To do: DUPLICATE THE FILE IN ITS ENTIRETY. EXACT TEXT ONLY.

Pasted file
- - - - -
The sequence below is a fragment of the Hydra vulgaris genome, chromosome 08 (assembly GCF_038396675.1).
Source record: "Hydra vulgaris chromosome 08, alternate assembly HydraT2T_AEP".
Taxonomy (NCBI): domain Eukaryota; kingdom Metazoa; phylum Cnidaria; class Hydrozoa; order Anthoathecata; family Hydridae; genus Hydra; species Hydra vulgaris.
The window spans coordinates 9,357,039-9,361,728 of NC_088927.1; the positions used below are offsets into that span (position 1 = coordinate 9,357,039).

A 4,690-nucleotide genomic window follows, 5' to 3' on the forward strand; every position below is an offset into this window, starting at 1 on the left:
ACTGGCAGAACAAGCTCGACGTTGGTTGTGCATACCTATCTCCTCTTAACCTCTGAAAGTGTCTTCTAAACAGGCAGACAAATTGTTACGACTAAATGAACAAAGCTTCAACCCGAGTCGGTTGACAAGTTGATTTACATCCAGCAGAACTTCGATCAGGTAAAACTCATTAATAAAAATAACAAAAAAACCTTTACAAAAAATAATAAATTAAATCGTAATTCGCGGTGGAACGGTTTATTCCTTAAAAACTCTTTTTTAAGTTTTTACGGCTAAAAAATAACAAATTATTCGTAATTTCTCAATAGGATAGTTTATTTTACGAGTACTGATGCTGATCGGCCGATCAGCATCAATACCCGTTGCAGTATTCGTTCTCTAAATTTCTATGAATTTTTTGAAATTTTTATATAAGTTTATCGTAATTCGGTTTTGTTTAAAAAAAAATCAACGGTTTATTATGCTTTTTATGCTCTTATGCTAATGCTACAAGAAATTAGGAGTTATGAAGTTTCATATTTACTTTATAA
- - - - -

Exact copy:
The sequence below is a fragment of the Hydra vulgaris genome, chromosome 08 (assembly GCF_038396675.1).
Source record: "Hydra vulgaris chromosome 08, alternate assembly HydraT2T_AEP".
Taxonomy (NCBI): domain Eukaryota; kingdom Metazoa; phylum Cnidaria; class Hydrozoa; order Anthoathecata; family Hydridae; genus Hydra; species Hydra vulgaris.
The window spans coordinates 9,357,039-9,361,728 of NC_088927.1; the positions used below are offsets into that span (position 1 = coordinate 9,357,039).

A 4,690-nucleotide genomic window follows, 5' to 3' on the forward strand; every position below is an offset into this window, starting at 1 on the left:
ACTGGCAGAACAAGCTCGACGTTGGTTGTGCATACCTATCTCCTCTTAACCTCTGAAAGTGTCTTCTAAACAGGCAGACAAATTGTTACGACTAAATGAACAAAGCTTCAACCCGAGTCGGTTGACAAGTTGATTTACATCCAGCAGAACTTCGATCAGGTAAAACTCATTAATAAAAATAACAAAAAAACCTTTACAAAAAATAATAAATTAAATCGTAATTCGCGGTGGAACGGTTTATTCCTTAAAAACTCTTTTTTAAGTTTTTACGGCTAAAAAATAACAAATTATTCGTAATTTCTCAATAGGATAGTTTATTTTACGAGTACTGATGCTGATCGGCCGATCAGCATCAATACCCGTTGCAGTATTCGTTCTCTAAATTTCTATGAATTTTTTGAAATTTTTATATAAGTTTATCGTAATTCGGTTTTGTTTAAAAAAAAATCAACGGTTTATTATGCTTTTTATGCTCTTATGCTAATGCTACAAGAAATTAGGAGTTATGAAGTTTCATATTTACTTTATAA